The Right Reasons took some interesting turns this week. Perhaps most notably, David Jacoby thoroughly enjoyed this week's Survivor! All you need is some matricide to get him interested. We talked about Laura M. and Ciera's relationship, Caleb's apparently stable weight, and Aras's tribal council attire. From there we moved on to our Weird Watches, including Juliet's trip to X Factor to meet One Direction, followed by some hard-hitting news items. Topics include a potential NBA player on Survivor, the Situation's legal troubles, Brittany Murphy's suspicious death, and Taylor Swift's real estate holdings. This may be the only space on the Internet where government whistle-blowers and Love & Hip Hop New York commingle.
With Molly on pod leave for the week, Tess and Emily bid farewell to Eastbound & Down — clearly reluctantly, because we're already longing for a version of Kanye West's "Bound 2” video starring Kenny and April. We then dig into the video and the strong reactions it has elicited, defending it against the haters while also trying to figure out if there's any point at which we might be giving Kanye too much credit.
The same question could be asked of Lady Gaga and R. Kelly's incredible performance on SNL this week, yet another musical moment that put us in the Grantland minority for finding it to be a triumph. What is the meaning of Gaga's post-album-drop plastic wig? Is invoking the art world exploiting a loophole against criticism? Will Black Panties leap over the entire 2013 pop wars like a majestic sex dolphin? We do not have the answers to any of these questions, but we'll be jamming to "Italian Hero Sandwich of Love" till December 10.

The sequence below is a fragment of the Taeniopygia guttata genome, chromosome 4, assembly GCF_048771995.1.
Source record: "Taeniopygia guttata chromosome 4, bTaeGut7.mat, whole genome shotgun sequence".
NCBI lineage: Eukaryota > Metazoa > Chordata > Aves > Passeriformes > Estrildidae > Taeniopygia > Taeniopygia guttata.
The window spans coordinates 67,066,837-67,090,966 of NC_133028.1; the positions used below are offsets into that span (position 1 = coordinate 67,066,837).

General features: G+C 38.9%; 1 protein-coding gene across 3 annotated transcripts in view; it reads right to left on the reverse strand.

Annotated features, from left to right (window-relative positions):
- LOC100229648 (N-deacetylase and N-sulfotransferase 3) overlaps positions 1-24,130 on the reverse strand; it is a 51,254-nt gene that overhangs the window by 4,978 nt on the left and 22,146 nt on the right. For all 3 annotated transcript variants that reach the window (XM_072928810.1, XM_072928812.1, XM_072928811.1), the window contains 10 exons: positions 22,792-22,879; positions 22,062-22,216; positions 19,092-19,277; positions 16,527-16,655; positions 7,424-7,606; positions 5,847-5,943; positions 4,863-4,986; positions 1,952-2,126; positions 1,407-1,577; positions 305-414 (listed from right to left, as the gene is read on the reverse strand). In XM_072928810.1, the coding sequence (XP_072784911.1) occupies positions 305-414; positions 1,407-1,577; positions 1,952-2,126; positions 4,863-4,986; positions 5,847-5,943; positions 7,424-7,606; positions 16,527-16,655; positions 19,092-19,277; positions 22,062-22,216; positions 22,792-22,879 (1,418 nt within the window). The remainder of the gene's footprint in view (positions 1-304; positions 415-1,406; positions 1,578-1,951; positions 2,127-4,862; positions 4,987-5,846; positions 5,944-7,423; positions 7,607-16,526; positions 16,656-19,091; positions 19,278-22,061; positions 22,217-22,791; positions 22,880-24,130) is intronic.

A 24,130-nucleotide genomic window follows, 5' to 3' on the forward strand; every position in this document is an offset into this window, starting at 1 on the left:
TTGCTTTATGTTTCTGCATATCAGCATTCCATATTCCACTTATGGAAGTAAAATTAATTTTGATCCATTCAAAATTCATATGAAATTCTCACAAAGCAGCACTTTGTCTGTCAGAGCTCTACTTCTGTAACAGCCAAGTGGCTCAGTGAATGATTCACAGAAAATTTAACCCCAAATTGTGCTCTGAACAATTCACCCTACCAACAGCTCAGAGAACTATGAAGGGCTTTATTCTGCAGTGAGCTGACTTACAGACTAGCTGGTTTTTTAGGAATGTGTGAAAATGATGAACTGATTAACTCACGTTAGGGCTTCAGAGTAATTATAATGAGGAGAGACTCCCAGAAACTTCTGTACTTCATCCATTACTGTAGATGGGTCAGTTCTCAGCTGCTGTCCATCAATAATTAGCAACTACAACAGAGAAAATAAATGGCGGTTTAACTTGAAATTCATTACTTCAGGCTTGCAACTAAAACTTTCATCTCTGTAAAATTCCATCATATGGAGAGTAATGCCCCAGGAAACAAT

The reality TV universe has been turned on its axis. Real Worldis changing its format. We spent the first half of this week's podcast talking about the implications this has for the storied franchise. We asked a lot of questions (how does this affect the house setup?), offered some promising examples (past Survivor shakeups), and, of course, thought about how this affects The Challenge (not much). And yet, this is not the only thing going on this week! We also discussed Asa's water business on Shahs of Sunset, who is going to win this season of Survivior, and Phaedra's high likability on Real Housewives of Atlanta. Lastly, we finally did some (very little) yacht research this week.